3. Create an in-person work environment that people want to be a part of
One of the primary reasons why open concept offices became so prevalent is because these designs were supposed to encourage collaborative teamwork. But the removal of walls and doors didn’t always result in better teamwork. In fact, those offices sometimes felt cramped, loud and unproductive. If staff needed uninterrupted time to focus (which they always do), distractions became costly. When that’s the case, businesses end up spending more without getting the corresponding benefits.
Not everyone’s excited to return to an office where they can hear their co-worker’s phone conversations or where they don’t have access to a quiet, private space. More importantly, hardly any employee would be comfortable returning to an office that doesn’t offer them some physical space from other team members. Companies are advised to implement some sort of desk booking or hotelling system if they haven’t already done so.
Using an integrated workplace management system (IWMS), staff can book an available desk online, which ensures the office is never too crowded. Some spaces may even offer a quiet meeting room to individual employees since there is less demand for space. Plus, having an online system makes things easy for employees, which is one way to encourage them to come back in a couple of days each week.
People need to feel safe before they will commit to coming into the office. Make sure hand sanitizer is available, let your team know about how often the office is cleaned, and be clear about any rules staff must follow when they do decide to book a desk or workspace.
4. Make sure all workers still feel like part of the team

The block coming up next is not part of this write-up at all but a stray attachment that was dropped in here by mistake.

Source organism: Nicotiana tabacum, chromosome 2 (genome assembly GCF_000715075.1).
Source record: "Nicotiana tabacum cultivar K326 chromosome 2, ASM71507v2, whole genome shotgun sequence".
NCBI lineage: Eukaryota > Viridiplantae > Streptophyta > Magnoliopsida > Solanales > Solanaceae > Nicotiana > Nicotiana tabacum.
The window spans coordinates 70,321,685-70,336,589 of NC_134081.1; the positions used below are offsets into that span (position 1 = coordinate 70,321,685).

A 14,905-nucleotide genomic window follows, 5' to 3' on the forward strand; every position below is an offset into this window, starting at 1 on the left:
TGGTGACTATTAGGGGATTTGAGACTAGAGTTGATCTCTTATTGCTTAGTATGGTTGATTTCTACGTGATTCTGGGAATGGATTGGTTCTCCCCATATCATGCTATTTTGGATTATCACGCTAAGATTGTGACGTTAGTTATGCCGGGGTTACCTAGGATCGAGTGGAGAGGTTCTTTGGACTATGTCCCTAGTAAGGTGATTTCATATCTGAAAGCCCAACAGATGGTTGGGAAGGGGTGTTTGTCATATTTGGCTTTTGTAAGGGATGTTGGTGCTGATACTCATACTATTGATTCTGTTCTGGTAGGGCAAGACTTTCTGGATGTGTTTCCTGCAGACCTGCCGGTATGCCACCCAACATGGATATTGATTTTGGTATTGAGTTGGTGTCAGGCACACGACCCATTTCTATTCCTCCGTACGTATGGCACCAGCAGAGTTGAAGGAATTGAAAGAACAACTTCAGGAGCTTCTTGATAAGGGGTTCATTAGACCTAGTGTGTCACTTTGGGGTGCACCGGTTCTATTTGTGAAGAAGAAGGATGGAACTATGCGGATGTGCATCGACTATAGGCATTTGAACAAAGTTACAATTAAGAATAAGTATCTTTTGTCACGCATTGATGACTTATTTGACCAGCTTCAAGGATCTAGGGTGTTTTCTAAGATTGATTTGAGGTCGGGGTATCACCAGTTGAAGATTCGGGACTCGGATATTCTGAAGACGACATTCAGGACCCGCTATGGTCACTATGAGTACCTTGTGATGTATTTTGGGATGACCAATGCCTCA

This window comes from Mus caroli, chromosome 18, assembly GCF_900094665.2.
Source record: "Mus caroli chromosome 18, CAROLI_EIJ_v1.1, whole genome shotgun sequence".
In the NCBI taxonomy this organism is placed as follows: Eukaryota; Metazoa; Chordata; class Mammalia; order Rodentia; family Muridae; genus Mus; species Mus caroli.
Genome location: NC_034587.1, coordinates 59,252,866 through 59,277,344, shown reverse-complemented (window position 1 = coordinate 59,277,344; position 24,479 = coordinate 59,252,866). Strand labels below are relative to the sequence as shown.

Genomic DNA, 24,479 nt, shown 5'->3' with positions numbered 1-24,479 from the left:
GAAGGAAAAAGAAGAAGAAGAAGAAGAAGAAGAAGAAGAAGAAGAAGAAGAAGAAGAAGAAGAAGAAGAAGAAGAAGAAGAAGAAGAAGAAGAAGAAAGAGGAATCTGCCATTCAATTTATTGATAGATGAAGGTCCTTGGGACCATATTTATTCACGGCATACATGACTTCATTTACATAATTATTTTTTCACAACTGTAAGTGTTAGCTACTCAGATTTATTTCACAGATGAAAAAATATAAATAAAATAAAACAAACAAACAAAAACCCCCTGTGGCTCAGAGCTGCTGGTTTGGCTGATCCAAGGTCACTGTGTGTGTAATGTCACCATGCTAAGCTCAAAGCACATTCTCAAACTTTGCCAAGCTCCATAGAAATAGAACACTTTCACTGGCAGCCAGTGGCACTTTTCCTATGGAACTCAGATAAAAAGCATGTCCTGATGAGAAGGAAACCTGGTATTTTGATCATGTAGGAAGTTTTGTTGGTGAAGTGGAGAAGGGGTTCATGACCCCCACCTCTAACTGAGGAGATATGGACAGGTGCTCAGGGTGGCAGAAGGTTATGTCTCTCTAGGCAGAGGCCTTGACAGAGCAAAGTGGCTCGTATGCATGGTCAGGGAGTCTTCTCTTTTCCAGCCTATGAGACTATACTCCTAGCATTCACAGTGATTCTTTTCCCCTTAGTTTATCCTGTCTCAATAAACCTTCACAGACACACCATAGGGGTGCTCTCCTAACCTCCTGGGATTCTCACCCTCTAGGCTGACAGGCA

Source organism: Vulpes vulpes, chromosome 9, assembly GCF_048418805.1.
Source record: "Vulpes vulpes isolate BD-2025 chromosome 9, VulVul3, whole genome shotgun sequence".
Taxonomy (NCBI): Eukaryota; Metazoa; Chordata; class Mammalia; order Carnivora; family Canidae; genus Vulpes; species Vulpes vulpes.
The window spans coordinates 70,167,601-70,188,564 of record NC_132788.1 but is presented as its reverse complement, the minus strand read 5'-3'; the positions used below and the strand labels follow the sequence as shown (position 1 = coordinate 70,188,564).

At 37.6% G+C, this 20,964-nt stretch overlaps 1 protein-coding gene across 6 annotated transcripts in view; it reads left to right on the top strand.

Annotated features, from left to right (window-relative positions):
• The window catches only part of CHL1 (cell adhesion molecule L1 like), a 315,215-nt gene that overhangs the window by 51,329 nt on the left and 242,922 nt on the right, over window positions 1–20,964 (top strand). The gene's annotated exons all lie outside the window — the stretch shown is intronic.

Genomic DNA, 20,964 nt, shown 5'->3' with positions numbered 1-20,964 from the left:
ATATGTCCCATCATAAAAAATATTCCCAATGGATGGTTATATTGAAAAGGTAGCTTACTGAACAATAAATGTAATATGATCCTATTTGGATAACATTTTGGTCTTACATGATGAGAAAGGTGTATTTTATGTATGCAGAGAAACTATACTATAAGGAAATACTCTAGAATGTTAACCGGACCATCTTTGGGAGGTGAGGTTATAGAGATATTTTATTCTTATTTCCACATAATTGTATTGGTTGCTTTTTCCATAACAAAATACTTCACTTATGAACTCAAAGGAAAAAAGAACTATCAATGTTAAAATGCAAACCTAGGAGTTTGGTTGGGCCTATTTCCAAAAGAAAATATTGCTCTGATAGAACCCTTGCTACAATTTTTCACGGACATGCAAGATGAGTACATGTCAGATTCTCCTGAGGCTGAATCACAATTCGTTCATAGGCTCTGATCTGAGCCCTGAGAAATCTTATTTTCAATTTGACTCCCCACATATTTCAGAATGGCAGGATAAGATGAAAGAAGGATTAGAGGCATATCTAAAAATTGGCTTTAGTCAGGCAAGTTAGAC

If your company has adopted a hybrid work model, it’s important to make sure remote workers aren’t feeling left out. In-person work is great because team members can get together on a whim and have a quick brainstorm session before lunch. But, they’re not accustomed to stopping the session to dial someone in. Without a bit of guidance, the in-office team may simply proceed without the remote team members and say they’ll fill them in later (and that may not even happen).
The Great Resignation is real, and if staff feel like they’re being taking for granted, overlooked or overworked without proper acknowledgment, they will start looking elsewhere.
Teams should do their best to embrace asynchronous collaboration. They can all work on the same project, but it can be done over the course of an afternoon. Does this create some delays for people who need a task completed as soon as possible? Yes. But they can work to adjust assignment and due dates so that they still get results while giving their team adequate time to perform.
Companies may also want to look for team-building activities that can be done in smaller groups, or outside. This way, everyone, and not just those who are in the office, can participate. After-hours activities may work best for some companies, while having a late work lunch as a team may be better for others.
Humans like to see things. It helps us confirm what we believe is true. Unfortunately, this can hurt employees who are working hard, but aren’t working from the office. We as a workforce need to relearn some things about collaborative working, work processes, and productivity now that offices are open again. It will take some getting used to, but change often leads to something better. Let’s be better, happier workers.